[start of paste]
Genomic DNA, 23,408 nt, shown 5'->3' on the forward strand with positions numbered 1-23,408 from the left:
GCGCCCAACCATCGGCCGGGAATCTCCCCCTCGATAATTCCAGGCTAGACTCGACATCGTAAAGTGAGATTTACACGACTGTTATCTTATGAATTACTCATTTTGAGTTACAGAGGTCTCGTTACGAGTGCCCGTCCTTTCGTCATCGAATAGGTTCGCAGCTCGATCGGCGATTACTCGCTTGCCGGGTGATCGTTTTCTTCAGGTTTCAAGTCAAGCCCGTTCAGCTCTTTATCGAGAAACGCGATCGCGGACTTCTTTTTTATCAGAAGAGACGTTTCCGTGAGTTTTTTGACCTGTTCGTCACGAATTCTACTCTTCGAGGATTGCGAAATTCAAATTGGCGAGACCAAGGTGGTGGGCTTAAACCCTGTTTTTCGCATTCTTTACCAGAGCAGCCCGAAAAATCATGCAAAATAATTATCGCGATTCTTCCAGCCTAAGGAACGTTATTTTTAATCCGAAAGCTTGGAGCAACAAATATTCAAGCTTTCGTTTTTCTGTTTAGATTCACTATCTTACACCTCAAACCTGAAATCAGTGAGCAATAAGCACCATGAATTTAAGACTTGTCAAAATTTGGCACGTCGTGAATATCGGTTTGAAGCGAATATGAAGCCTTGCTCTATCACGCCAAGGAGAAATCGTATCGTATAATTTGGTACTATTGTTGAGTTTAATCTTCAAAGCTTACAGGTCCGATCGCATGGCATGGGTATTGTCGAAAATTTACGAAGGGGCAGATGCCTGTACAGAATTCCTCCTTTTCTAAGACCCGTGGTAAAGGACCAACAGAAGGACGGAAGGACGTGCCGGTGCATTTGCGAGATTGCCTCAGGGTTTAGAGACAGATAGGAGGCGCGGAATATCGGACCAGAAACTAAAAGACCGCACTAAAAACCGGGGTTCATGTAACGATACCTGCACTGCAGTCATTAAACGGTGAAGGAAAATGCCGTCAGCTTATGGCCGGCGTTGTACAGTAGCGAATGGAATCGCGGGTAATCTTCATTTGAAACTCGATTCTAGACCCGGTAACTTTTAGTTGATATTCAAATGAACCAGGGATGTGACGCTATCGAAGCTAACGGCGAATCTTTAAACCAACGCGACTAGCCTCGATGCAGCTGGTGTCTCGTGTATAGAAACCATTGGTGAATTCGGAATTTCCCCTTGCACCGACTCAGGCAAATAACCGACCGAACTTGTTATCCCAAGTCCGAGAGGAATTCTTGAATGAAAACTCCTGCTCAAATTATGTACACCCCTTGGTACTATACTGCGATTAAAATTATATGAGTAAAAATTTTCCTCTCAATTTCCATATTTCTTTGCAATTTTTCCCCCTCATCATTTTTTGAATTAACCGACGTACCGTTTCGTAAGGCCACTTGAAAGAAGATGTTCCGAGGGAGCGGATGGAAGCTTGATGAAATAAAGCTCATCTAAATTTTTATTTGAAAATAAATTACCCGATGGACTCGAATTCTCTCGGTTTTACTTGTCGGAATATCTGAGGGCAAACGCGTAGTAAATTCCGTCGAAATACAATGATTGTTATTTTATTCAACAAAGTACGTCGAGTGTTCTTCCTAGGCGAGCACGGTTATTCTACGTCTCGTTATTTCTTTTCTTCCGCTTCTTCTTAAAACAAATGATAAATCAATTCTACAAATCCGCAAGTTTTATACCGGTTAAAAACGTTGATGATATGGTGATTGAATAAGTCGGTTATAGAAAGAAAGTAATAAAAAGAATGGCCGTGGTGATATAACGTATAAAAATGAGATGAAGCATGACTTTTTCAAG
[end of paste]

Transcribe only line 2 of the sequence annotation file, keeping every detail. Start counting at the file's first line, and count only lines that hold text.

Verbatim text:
GCGCCCAACCATCGGCCGGGAATCTCCCCCTCGATAATTCCAGGCTAGACTCGACATCGTAAAGTGAGATTTACACGACTGTTATCTTATGAATTACTCATTTTGAGTTACAGAGGTCTCGTTACGAGTGCCCGTCCTTTCGTCATCGAATAGGTTCGCAGCTCGATCGGCGATTACTCGCTTGCCGGGTGATCGTTTTCTTCAGGTTTCAAGTCAAGCCCGTTCAGCTCTTTATCGAGAAACGCGATCGCGGACTTCTTTTTTATCAGAAGAGACGTTTCCGTGAGTTTTTTGACCTGTTCGTCACGAATTCTACTCTTCGAGGATTGCGAAATTCAAATTGGCGAGACCAAGGTGGTGGGCTTAAACCCTGTTTTTCGCATTCTTTACCAGAGCAGCCCGAAAAATCATGCAAAATAATTATCGCGATTCTTCCAGCCTAAGGAACGTTATTTTTAATCCGAAAGCTTGGAGCAACAAATATTCAAGCTTTCGTTTTTCTGTTTAGATTCACTATCTTACACCTCAAACCTGAAATCAGTGAGCAATAAGCACCATGAATTTAAGACTTGTCAAAATTTGGCACGTCGTGAATATCGGTTTGAAGCGAATATGAAGCCTTGCTCTATCACGCCAAGGAGAAATCGTATCGTATAATTTGGTACTATTGTTGAGTTTAATCTTCAAAGCTTACAGGTCCGATCGCATGGCATGGGTATTGTCGAAAATTTACGAAGGGGCAGATGCCTGTACAGAATTCCTCCTTTTCTAAGACCCGTGGTAAAGGACCAACAGAAGGACGGAAGGACGTGCCGGTGCATTTGCGAGATTGCCTCAGGGTTTAGAGACAGATAGGAGGCGCGGAATATCGGACCAGAAACTAAAAGACCGCACTAAAAACCGGGGTTCATGTAACGATACCTGCACTGCAGTCATTAAACGGTGAAGGAAAATGCCGTCAGCTTATGGCCGGCGTTGTACAGTAGCGAATGGAATCGCGGGTAATCTTCATTTGAAACTCGATTCTAGACCCGGTAACTTTTAGTTGATATTCAAATGAACCAGGGATGTGACGCTATCGAAGCTAACGGCGAATCTTTAAACCAACGCGACTAGCCTCGATGCAGCTGGTGTCTCGTGTATAGAAACCATTGGTGAATTCGGAATTTCCCCTTGCACCGACTCAGGCAAATAACCGACCGAACTTGTTATCCCAAGTCCGAGAGGAATTCTTGAATGAAAACTCCTGCTCAAATTATGTACACCCCTTGGTACTATACTGCGATTAAAATTATATGAGTAAAAATTTTCCTCTCAATTTCCATATTTCTTTGCAATTTTTCCCCCTCATCATTTTTTGAATTAACCGACGTACCGTTTCGTAAGGCCACTTGAAAGAAGATGTTCCGAGGGAGCGGATGGAAGCTTGATGAAATAAAGCTCATCTAAATTTTTATTTGAAAATAAATTACCCGATGGACTCGAATTCTCTCGGTTTTACTTGTCGGAATATCTGAGGGCAAACGCGTAGTAAATTCCGTCGAAATACAATGATTGTTATTTTATTCAACAAAGTACGTCGAGTGTTCTTCCTAGGCGAGCACGGTTATTCTACGTCTCGTTATTTCTTTTCTTCCGCTTCTTCTTAAAACAAATGATAAATCAATTCTACAAATCCGCAAGTTTTATACCGGTTAAAAACGTTGATGATATGGTGATTGAATAAGTCGGTTATAGAAAGAAAGTAATAAAAAGAATGGCCGTGGTGATATAACGTATAAAAATGAGATGAAGCATGACTTTTTCAAG